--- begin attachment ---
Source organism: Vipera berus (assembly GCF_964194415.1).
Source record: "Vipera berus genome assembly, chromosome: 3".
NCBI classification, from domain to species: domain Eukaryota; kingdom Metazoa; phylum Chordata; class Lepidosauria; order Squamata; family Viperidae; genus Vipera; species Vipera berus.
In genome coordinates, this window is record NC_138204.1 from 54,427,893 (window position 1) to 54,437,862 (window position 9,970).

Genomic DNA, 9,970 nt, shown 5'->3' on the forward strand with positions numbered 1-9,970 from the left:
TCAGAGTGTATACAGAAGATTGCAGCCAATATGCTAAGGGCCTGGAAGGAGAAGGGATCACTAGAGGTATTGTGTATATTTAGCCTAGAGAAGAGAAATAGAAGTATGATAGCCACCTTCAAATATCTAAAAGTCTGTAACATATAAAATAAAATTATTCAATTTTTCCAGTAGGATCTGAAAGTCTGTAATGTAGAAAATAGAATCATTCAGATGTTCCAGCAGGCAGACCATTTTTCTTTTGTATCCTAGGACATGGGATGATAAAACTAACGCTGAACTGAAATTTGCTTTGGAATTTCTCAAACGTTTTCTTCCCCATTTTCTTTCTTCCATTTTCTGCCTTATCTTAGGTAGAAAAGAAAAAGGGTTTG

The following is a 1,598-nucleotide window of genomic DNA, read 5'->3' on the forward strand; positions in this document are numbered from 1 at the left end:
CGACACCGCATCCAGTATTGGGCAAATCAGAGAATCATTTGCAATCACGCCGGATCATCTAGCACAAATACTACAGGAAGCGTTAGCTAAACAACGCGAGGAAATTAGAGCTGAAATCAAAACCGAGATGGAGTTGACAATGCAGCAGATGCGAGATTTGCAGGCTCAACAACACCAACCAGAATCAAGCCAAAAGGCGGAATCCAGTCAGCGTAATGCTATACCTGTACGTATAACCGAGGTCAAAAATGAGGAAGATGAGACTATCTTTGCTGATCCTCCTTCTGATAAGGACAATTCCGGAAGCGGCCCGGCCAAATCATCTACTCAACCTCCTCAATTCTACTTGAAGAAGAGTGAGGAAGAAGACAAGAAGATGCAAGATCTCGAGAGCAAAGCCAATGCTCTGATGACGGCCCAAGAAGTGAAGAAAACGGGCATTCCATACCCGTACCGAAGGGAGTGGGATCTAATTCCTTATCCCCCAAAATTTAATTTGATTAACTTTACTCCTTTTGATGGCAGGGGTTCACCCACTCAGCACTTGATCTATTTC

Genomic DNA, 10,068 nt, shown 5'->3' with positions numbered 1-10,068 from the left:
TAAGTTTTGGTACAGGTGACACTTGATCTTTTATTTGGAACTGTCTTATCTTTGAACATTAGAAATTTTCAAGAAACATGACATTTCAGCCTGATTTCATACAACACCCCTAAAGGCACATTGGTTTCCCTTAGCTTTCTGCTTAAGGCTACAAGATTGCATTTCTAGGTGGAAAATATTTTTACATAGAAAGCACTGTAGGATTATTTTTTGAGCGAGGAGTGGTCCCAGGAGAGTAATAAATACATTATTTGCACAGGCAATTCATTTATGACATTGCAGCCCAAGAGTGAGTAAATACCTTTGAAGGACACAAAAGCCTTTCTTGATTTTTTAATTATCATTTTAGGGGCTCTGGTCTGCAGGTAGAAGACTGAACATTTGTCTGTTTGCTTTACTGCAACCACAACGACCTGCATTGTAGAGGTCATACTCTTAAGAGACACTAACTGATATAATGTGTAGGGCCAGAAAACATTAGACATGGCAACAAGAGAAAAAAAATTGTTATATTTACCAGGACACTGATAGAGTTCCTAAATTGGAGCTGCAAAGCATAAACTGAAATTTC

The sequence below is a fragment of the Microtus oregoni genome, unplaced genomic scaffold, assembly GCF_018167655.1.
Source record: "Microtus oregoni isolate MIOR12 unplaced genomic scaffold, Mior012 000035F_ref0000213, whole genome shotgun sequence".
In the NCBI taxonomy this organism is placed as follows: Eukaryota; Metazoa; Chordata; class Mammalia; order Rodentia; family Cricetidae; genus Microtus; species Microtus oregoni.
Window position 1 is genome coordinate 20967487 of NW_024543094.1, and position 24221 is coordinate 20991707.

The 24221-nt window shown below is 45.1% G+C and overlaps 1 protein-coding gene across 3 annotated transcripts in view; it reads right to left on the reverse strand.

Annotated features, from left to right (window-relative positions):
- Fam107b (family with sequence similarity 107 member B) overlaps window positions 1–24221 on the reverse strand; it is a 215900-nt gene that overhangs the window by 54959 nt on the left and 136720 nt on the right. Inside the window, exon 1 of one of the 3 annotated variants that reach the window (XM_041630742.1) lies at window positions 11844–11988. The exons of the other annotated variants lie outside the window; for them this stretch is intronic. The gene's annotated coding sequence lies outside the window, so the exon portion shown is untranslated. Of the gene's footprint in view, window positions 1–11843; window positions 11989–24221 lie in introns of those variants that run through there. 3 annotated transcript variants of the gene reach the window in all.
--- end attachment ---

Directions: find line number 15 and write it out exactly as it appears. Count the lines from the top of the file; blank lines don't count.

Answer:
The 24221-nt window shown below is 45.1% G+C and overlaps 1 protein-coding gene across 3 annotated transcripts in view; it reads right to left on the reverse strand.